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Thanks to a stirling effort by Bullfrogs nightclub in Cusco, a few thousand soles were raised from one of their nights to put towards the efforts of  Hogar de Los Niños del Sol (Home of the Children of the Sun), a project founded and run by Carlos Gibaja Tapia.  Priorities for Carlos were to create a covered communal space for the homeless members of the Sacred Valley communities to be able to cook and eat, providing an end-point for the foodlines that he had already been set up.  Solutions for housing would be shortly to follow, replacing the crowed Ministry of Defense tents that had been distributed in limited amounts around the affected communities.  Thanks to connections with Leander, founder of the UK charity MySmallHelp that was acting with Carlos to recieve donations from  overseas, our presence was requested to assist with the building of a comedor, or cantina.

Building a comedor, PaucabambaBuilding a comedor, PaucabambaBuilding a comedor, Paucabamba

We met Carlos early on Saturday morning and shot down into the Valley in a hired truck to pick up some wood to build the frame of the design that he had been drawing up over the previous couple of days.  A straightforward timber frame affair with tarpaulin sheet walls and a corrugated plastic roof, it wasn’t going to win any design awards, but it was relatively cheap, quick to put up and apparently very durable.  A similar design had been installed in a community a few years back and was still standing to date.

Building a comedor, Paucabamba

Building a comedor, Paucabamba

We arrived in the community and got to work straight away, the community members levelling out an empty patch of ground with picks and shovels, shoring up the downhill side of the plot with stones.  Throughout the day I was very impressed with the skill that the locals showed in everything they did, shaving paper thin layers off wooden beams with unwieldy picks and knocking 7″ nails into wood with a couple of blows after I’d bent a handful trying to do the same job, cursing for all I was worth.

Building a comedor, Paucabamba

Building a comedor, Paucabamba

Lou, Carlos, the locals and I worked together for about 3 hours until a couple of trucks rolled up stuffed with volunteers from Bullfrogs and a Cusco-based social project that Lou worked for, Aldea Yanapay.  Despite the enthusiasm of the volunteers, there were more hands than tools and tasks and progress actually slowed for a while as people charged around the crowded plot trying desperately to find ways to assist.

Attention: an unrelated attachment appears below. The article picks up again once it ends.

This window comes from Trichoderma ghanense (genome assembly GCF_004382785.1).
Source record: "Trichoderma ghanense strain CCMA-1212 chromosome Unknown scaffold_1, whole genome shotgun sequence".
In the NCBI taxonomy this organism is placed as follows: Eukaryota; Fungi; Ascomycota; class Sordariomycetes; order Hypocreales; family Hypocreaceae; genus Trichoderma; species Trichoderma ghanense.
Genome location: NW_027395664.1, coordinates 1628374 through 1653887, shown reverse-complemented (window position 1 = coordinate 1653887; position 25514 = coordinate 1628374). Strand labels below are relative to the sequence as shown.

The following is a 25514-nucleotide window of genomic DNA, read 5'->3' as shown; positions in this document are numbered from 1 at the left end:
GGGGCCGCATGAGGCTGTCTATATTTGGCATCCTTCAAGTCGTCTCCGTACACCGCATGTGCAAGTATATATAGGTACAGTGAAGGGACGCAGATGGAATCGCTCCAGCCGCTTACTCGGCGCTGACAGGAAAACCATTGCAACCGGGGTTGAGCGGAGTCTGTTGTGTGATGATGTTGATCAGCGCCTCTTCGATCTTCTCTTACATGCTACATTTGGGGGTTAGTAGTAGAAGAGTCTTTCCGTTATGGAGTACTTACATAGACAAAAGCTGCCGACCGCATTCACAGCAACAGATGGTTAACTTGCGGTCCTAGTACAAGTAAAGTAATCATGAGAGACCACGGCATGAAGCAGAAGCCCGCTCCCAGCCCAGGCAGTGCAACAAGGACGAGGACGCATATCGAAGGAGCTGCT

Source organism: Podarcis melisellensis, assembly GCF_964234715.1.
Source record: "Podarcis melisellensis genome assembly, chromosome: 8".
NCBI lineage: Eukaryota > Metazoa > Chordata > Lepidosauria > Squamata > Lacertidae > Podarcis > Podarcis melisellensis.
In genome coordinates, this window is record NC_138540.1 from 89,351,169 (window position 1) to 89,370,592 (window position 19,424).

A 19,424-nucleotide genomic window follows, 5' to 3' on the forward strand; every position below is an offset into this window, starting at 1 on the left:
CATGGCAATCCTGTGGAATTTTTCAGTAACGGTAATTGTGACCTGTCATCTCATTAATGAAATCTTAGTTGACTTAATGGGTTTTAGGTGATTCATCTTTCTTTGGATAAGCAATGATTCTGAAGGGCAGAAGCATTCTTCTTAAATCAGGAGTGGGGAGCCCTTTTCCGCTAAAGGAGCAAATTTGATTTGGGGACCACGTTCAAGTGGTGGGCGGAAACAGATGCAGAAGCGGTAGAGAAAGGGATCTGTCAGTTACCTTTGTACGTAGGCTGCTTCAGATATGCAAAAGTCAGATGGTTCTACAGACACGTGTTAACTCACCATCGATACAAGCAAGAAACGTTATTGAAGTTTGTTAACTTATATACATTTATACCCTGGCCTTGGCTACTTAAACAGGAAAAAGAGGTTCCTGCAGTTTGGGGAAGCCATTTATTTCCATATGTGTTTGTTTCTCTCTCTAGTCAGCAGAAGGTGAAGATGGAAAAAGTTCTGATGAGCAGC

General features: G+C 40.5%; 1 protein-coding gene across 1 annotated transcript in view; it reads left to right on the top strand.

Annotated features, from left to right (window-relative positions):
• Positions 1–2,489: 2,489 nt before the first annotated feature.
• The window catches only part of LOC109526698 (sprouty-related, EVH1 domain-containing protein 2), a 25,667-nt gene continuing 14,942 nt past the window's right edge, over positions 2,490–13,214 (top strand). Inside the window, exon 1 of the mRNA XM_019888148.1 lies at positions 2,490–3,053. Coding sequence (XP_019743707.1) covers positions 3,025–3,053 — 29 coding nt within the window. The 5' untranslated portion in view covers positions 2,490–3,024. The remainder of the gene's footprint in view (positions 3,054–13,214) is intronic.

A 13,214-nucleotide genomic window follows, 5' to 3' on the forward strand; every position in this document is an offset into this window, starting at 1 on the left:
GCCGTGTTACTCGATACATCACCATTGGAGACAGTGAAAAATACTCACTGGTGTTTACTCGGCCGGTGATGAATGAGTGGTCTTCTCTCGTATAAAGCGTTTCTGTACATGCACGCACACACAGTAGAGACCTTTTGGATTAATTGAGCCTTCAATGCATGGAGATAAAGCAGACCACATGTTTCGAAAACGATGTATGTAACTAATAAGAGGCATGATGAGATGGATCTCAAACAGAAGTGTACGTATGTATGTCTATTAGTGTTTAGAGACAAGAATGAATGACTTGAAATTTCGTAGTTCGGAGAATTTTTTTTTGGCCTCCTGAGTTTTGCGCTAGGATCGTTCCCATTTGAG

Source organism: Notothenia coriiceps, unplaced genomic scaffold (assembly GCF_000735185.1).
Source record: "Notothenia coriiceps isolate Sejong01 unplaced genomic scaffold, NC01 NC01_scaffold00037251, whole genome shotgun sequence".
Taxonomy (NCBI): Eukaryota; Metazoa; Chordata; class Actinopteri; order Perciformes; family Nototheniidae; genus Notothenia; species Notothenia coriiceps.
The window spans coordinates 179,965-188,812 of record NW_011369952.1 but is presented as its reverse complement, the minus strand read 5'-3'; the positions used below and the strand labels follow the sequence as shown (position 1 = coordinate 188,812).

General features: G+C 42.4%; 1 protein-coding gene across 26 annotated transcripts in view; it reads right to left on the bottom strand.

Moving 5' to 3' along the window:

Building a comedor, Paucabamba

Building a comedor, Paucabamba

Eventually a debris clearing operation was found a little further down the valley and half the mob left in the trucks topull building materials out of flattened houses.  The pace of work picked up again, and soon the comedor was taking shape, as Lou and I committed our efforts to make a table for the comedor.  After our cheerful construction of a frame that could only be described as ‘functional’, idle locals descended upon our efforts to finish the job, resulting in a pretty decent looking piece of furniture.

Building a comedor, Paucabamba

Building a comedor, Paucabamba

We finished the comedor in about 8 hours of solid work, and as night fell the last nail was hammered into place.  The structure was christened with a meal from the food which had the result of donations from two lovely Americans, George and Kathy; simple but wholesome fodder of noodles, potatoes and meat.  Beer bottles arrived to toast the efforts of the construction crew, and by the light of the single bulb suspended from the rafters of the roof, Carlos thanked all present for their efforts and instructed them to make the most of their new facility.

Building a comedor, Paucabamba
Building a comedor, Paucabamba

It was a fascinating experience in which to be involved, and very interesting to see the interaction of volunteers with the work effort of the locals; there’s a great deal to be said for striking the balance between helping aid recipients to build their own facility, but giving them the lead in taking ownership of the resource that should be theirs for years to come.

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